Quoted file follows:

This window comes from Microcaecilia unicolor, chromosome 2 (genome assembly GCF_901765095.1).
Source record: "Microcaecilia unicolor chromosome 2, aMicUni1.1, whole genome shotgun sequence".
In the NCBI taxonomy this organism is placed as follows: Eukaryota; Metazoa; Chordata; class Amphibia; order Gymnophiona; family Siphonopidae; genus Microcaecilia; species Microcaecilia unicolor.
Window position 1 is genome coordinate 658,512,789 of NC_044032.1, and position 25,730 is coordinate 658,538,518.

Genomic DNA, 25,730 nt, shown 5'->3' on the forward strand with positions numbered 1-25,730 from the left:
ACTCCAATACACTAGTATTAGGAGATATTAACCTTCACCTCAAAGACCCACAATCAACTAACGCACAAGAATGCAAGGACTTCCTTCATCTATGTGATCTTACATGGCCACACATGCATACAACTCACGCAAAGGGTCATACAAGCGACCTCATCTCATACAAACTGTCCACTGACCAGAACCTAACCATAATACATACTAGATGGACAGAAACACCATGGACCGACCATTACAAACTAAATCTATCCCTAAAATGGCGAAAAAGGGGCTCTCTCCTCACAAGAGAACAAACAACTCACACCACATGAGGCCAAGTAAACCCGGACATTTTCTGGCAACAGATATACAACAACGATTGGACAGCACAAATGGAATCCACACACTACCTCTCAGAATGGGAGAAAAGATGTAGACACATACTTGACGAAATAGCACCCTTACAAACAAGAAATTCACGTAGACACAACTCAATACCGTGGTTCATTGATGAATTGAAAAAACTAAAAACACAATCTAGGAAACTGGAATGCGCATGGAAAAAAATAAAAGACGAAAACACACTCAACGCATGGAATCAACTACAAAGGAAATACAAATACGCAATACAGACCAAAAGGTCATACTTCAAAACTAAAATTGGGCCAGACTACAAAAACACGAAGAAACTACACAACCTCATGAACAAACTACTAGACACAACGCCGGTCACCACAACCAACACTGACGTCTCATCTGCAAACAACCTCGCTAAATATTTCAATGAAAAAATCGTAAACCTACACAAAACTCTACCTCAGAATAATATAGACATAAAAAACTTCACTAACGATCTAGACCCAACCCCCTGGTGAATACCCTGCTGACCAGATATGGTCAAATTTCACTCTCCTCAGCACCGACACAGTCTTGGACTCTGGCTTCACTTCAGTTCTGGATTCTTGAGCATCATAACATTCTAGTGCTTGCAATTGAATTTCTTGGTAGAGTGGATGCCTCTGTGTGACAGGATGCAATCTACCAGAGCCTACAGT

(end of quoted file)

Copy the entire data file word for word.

This window comes from Microcaecilia unicolor, chromosome 2 (genome assembly GCF_901765095.1).
Source record: "Microcaecilia unicolor chromosome 2, aMicUni1.1, whole genome shotgun sequence".
In the NCBI taxonomy this organism is placed as follows: Eukaryota; Metazoa; Chordata; class Amphibia; order Gymnophiona; family Siphonopidae; genus Microcaecilia; species Microcaecilia unicolor.
Window position 1 is genome coordinate 658,512,789 of NC_044032.1, and position 25,730 is coordinate 658,538,518.

Genomic DNA, 25,730 nt, shown 5'->3' on the forward strand with positions numbered 1-25,730 from the left:
ACTCCAATACACTAGTATTAGGAGATATTAACCTTCACCTCAAAGACCCACAATCAACTAACGCACAAGAATGCAAGGACTTCCTTCATCTATGTGATCTTACATGGCCACACATGCATACAACTCACGCAAAGGGTCATACAAGCGACCTCATCTCATACAAACTGTCCACTGACCAGAACCTAACCATAATACATACTAGATGGACAGAAACACCATGGACCGACCATTACAAACTAAATCTATCCCTAAAATGGCGAAAAAGGGGCTCTCTCCTCACAAGAGAACAAACAACTCACACCACATGAGGCCAAGTAAACCCGGACATTTTCTGGCAACAGATATACAACAACGATTGGACAGCACAAATGGAATCCACACACTACCTCTCAGAATGGGAGAAAAGATGTAGACACATACTTGACGAAATAGCACCCTTACAAACAAGAAATTCACGTAGACACAACTCAATACCGTGGTTCATTGATGAATTGAAAAAACTAAAAACACAATCTAGGAAACTGGAATGCGCATGGAAAAAAATAAAAGACGAAAACACACTCAACGCATGGAATCAACTACAAAGGAAATACAAATACGCAATACAGACCAAAAGGTCATACTTCAAAACTAAAATTGGGCCAGACTACAAAAACACGAAGAAACTACACAACCTCATGAACAAACTACTAGACACAACGCCGGTCACCACAACCAACACTGACGTCTCATCTGCAAACAACCTCGCTAAATATTTCAATGAAAAAATCGTAAACCTACACAAAACTCTACCTCAGAATAATATAGACATAAAAAACTTCACTAACGATCTAGACCCAACCCCCTGGTGAATACCCTGCTGACCAGATATGGTCAAATTTCACTCTCCTCAGCACCGACACAGTCTTGGACTCTGGCTTCACTTCAGTTCTGGATTCTTGAGCATCATAACATTCTAGTGCTTGCAATTGAATTTCTTGGTAGAGTGGATGCCTCTGTGTGACAGGATGCAATCTACCAGAGCCTACAGT